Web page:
Genius Denied: How to Stop Wasting Our Brightest Young Minds by Jan Davidson. This was the book that started it all for me. When Ian was 6, we were just beginning to understand how differently he learned from many of his age peers. We were trying to figure out how best to educate and engage him, and at that time, we were still trying to make a traditional public school system work for us. Frustrated, perplexed, and feeling in over my head, I did what I always do in these situations: I turned to research. Browsing the local bookstore, I ran across this title, and my world opened. I felt 1) validated in my concerns for my son, 2) less alone as I realized that he in fact, wasn’t so unusual when you looked at the national landscape, 3) enlightened as to more progressive education approaches, and 4) empowered to be proactive and create an educational paradigm that would effectively help my young child develop into an engaged, inspired adult. That’s a lot of powerful stuff coming from one book. It also introduced me to the Davidson Institute for Talent Development, which we adore. I talk more about that below.
Misdiagnosis and Dual Diagnosis of Gifted Children and Adults by James Webb et al. This is another text I got my hands on in my early days of giftedness research. It’s a fascinating read, and helped me understand psychology lingo, and how sometimes it is so easily misread among the gifted population. As I hope you would expect, there are no hard and fast answers here, and it’s still difficult sometimes to determine where something like OCD or ADD stops and the intensity of giftedness begins. However, exploring of the characteristics of both will help you understand the needs and traits of your gifted kid, and perhaps even yourself, your siblings, or your parents or spouse.
A Nation Deceived: How Schools Hold Back America’s Brightest Students by Nicholas Colangelo (also available as a free download on their website). Another of my core gifted resources, A Nation Deceived is what you need if you’re considering or advocating for a grade acceleration for your child. We used this text to convince our elementary school principal to do the initial double grade skip for our son. Though the Nation Deceived authors only promote a single grade acceleration, you’ll find that in larger gifted advocacy circles, that is a controversial viewpoint. Genius Denied advocates for multiple grade accelerations – as many as you need to best meet your child’s needs. Our family has done a three-grade and two-grade skip for our kids, and it’s worked out very well. Every child is different and has different needs. The point is, use these resources, but ultimately don’t be afraid to follow your own instincts.
Iowa Acceleration Scale: A Guide for Whole-Grade Acceleration, K-8. A companion tool to A Nation Deceived, the Iowa Acceleration Scale is a test of sorts that will help you and your teachers and administrators determine the appropriateness of grade acceleration. Again, like A Nation Deceived, the Iowa Acceleration Scale considers only a single grade skip; it will not help you determine how many grades to jump, if you’re considering more than one. However, it can be a very helpful tool in settling your own mind about the decision, as well as in your advocacy work with administrators. It’s not inexpensive, but I was able to convince our school district to purchase it for their collection. We used it first, but now it is available for other kids too.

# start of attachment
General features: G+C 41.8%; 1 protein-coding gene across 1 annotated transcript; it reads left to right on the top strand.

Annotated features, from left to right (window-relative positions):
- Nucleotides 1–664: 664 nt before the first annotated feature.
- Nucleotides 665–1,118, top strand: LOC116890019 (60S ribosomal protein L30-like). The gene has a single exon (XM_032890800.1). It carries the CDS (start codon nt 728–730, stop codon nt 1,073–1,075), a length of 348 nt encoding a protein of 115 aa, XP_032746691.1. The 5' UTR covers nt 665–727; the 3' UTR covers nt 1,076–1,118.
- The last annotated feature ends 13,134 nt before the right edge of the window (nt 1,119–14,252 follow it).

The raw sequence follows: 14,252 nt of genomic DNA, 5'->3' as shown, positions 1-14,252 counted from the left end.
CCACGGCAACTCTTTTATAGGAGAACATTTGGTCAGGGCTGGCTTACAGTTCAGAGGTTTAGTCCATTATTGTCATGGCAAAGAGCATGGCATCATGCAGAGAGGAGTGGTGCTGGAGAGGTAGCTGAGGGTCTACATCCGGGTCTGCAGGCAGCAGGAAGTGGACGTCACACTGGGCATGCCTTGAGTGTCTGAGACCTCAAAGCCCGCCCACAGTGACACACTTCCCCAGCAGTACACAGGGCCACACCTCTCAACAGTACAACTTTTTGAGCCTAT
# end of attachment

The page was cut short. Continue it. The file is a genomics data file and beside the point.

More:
The Davidson Institute for Talent Development. What can I say about this amazing gift? It’s been a wonderful resource for our family in so many ways! Davidson runs several programs, including the Educators Guild, a free, online community for gifted educators, the Davidson Fellows scholarship, which provides massive scholarships to teens for their contributions to science, literature, music, and more, the Davidson Academy, a free public school for profoundly gifted kids (located in Reno, NV), the THINK Summer Institute, a three-week summer program for kids ages 13-16, and the Davidson Young Scholars program, which provides free services for profoundly gifted students. This last program is the one from which we have most benefited. Through it we have received the advice of gifted advocate professionals, received financial aid for conferences and education supplies, been exposed to a wealth of resources and ideas regarding education and talent opportunities, and most importantly, met dozens of the kindest, brightest, and most creative people in the nation. The Davidson community has been so supportive, and we are proud to count many of them among our dearest friends. The students create quite a little family of their own and support and inspire each other, staying connected through social media throughout the year. We also have annual get-togethers, which fuel us up for the coming year.
Gifted Homeschoolers Forum (GHF). This is a fabulous group to follow both on Facebook and on their website. GHF is a treasury of ideas, information, links, resources – it even has its own line of books – that support gifted education. Though they have a homeschooling bent, I have found their relevance spans into the traditional classroom. They also promote a network of bloggers who share ideas about creative education, gifted education, 2E (“twice exceptional” meaning kids who are both gifted and have other special needs), and more. I’m one of those bloggers and thoroughly enjoy their community.
Supporting the Emotional Needs of the Gifted (SENG). This is a resource I don’t know quite as much about, but for those families helping to support high intensity gifted kids, it’s a go-to organization. They have their own communities and conferences and online support and resources. It’s regularly touted as one of the most influential and important organizations in the gifted community.
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